Not long after Bob's launch, Terry and I were in the basket with Jerry and on our way up. Our ground crew, now free from duty (for awhile) went to help Itchie get his balloon up.

Terry, Jerry and I were on our way UP! Sorta.

There comes a time to remember that space is three dimensional (ask Kahn about that). Jerry had to watch out for Bob who was somewhere up above us.

Thinking in 3-D is a must.

Meanwhile, down on the ground, Itchie's balloon begins to fill.

Bob continued upward with his young charges and Jerry opted to hug the ground and scoot underneath him.

Bob took the high road.

Itchie's balloon is getting there.

Bob heads down to switch passengers.

Itchie's balloon is up.

Bob hits the deck to switch passengers.

We just continued to contour (fly really, really close to the ground). Except for when we had to jump over a house in the middle of our flight, most of our time was spent within 5 feet of the ground. We could have looked a rattlesnake in the eye or plucked a bouquet of Indian Paint Brush. It's not as easy as it sounds to keep the balloon that close to the ground without hitting. Jerry did a great job. (Not a perfect one, however, we did a couple of bump-and-swings!)

Bob gets new passengers. Itchie gets some altitude.

Itchie's flight didn't last long. The wind when he took off, carried him in a big semicircle. First he went north, then west and finally south toward the buffalo fence. (Yeah, there's a small herd on the other side and it's best not to piss them off.) Discretion being the better part of valor, he set down only a short distance from where he launched.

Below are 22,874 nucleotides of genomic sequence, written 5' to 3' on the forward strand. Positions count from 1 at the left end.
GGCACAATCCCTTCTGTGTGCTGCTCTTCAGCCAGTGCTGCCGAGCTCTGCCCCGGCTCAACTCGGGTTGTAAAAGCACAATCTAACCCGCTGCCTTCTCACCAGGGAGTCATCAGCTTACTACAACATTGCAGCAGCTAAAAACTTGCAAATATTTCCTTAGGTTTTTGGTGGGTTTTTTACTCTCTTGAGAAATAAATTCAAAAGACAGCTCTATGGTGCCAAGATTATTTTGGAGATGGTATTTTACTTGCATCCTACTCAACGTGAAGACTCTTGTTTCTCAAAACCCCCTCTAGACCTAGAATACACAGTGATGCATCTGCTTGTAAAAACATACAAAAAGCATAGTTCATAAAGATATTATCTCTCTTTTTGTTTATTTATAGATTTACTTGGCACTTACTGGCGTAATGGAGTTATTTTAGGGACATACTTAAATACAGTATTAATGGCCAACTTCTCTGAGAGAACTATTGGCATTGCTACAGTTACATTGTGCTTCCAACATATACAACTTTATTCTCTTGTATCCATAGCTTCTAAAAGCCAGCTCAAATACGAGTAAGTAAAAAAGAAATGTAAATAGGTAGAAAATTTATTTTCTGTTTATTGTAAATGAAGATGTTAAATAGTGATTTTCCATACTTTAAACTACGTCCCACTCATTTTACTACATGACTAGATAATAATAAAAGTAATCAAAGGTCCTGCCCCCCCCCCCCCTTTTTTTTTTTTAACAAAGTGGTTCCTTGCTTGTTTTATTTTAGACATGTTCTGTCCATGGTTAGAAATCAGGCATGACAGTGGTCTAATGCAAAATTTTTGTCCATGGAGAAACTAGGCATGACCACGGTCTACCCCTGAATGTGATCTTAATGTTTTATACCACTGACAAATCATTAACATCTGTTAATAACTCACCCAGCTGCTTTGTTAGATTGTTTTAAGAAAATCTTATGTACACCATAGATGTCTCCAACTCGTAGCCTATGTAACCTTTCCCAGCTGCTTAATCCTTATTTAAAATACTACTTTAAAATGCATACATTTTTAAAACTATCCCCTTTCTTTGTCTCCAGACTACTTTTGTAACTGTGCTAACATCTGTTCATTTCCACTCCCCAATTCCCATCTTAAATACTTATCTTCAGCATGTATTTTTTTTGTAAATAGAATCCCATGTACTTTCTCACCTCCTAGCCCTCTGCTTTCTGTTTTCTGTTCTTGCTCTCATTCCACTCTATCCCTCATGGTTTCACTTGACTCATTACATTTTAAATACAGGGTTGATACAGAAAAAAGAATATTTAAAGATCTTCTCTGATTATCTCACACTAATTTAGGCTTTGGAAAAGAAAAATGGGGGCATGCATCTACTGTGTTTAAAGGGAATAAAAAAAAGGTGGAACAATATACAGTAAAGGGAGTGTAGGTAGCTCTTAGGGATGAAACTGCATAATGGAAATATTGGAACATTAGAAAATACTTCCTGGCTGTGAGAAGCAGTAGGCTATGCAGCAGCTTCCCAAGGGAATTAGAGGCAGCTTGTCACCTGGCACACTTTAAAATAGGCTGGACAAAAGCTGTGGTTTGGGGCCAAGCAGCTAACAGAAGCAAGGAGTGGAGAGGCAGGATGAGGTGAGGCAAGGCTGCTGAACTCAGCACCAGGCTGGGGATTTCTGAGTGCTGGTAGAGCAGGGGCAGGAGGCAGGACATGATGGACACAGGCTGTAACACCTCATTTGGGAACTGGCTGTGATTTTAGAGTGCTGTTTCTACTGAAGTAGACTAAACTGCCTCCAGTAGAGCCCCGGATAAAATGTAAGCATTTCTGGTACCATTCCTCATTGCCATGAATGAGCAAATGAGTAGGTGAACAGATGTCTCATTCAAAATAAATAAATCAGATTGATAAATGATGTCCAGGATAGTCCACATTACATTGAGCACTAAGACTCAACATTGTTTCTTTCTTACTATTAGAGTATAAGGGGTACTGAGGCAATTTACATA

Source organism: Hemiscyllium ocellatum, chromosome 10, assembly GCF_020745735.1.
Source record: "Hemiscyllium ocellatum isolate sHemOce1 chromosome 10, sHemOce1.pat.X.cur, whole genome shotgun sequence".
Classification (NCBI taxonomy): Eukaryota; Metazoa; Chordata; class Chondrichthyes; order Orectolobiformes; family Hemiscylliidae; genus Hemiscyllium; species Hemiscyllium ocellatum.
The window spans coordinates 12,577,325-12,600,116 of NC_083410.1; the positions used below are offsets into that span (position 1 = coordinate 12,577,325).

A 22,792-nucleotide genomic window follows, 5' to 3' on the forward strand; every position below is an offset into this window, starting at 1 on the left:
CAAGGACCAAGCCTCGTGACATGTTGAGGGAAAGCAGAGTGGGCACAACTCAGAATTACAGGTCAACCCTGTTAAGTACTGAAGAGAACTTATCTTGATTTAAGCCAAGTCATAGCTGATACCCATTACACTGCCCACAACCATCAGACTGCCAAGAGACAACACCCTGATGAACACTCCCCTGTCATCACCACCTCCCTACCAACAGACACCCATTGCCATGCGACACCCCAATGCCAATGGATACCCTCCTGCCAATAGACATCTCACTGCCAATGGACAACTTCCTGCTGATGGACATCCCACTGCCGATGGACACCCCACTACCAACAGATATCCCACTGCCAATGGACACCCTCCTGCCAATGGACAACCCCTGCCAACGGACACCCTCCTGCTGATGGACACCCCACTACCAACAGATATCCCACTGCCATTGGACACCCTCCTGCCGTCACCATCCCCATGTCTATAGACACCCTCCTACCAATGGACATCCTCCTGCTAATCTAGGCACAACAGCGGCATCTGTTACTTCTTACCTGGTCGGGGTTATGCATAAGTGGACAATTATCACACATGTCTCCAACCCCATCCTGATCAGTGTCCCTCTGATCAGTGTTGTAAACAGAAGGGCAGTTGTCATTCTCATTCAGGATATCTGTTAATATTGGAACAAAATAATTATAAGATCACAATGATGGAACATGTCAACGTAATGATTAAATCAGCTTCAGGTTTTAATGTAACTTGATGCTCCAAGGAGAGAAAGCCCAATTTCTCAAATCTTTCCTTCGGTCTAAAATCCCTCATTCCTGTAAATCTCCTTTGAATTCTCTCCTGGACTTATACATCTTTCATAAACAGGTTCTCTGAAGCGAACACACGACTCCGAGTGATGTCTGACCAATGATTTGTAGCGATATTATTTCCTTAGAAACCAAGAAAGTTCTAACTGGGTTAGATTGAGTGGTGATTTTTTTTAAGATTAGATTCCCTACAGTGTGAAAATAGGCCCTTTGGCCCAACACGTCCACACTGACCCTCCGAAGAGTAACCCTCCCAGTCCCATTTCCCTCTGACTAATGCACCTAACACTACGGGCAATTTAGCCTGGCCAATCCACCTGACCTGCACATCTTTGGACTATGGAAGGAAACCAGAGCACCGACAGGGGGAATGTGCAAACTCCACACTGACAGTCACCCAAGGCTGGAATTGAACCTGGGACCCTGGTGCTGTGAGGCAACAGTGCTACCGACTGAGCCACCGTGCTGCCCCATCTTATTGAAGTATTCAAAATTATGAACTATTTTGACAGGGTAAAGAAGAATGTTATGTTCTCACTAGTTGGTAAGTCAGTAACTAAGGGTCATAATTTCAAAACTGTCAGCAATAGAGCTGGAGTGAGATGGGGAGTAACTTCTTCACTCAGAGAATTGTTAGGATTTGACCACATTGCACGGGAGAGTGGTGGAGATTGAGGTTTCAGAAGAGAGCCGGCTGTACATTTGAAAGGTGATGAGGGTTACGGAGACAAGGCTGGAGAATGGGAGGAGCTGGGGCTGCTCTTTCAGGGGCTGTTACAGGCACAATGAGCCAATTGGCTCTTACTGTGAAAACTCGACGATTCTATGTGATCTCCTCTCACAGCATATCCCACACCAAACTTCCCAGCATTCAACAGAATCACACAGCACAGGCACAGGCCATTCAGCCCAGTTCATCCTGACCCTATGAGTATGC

Bob had a short flight with his second pair of passengers as the wind began to increase and swirl. They had a bit of a bumpy landing after only a few minutes flight.

Jerry, hugging the ground could also feel the wind pick up as it carried us toward Wilkerson Pass to the east. He opted to set down a short distance from a ranch road that formed a T with Highway 24. As we touched, bounced and bounced again before leaning over, we had some curious critters come look us over.

The curious gather.

The chase vehicle and ground crew arrive.

Patti jumped out to grab the top line and straighten out the balloon as Jerry spilled air from the envelope. The horses didn't help at all.

Once things were down and the balloon gathered in Patty tried to get up close and personal with the horses. But they spurned her and headed right to Terry. They spotted a soft touch! A few rubs on the forehead and they went to check out the chase vehicle.

Hey guys! It's a Bronco!

Nope. No food in here either.

With all the balloons gathered, it's time to head back to Ground 0 for the telling of the tales and an important rite of passage for the novices flying with Bob's team.

Bob gave them a brief, semi-accurate history of ballooning.

The no-longer novices stand for initiation into the balloonists' world order.

Then they were told to kneel and place their cup of sparkling cider on the ground before them. It was explained that they must drink their cider without using their hands. (For those over 21, this is usually champagne.)

The history of ballooning having been explained,
they are told of one final rite of passage.

As the dutifully bend forward to make the attempt, they are baptized into the world of ballooning.

They are baptized into the balloonists' club.

Then it is party time!

It's picnic time in South Park

1 comment:

JDP said...

I rode in a hot air balloon a good number of years ago. Glad I did as it was a lot of fun, just a little scary when we took off in a strong cross wind and had to clear a three story building!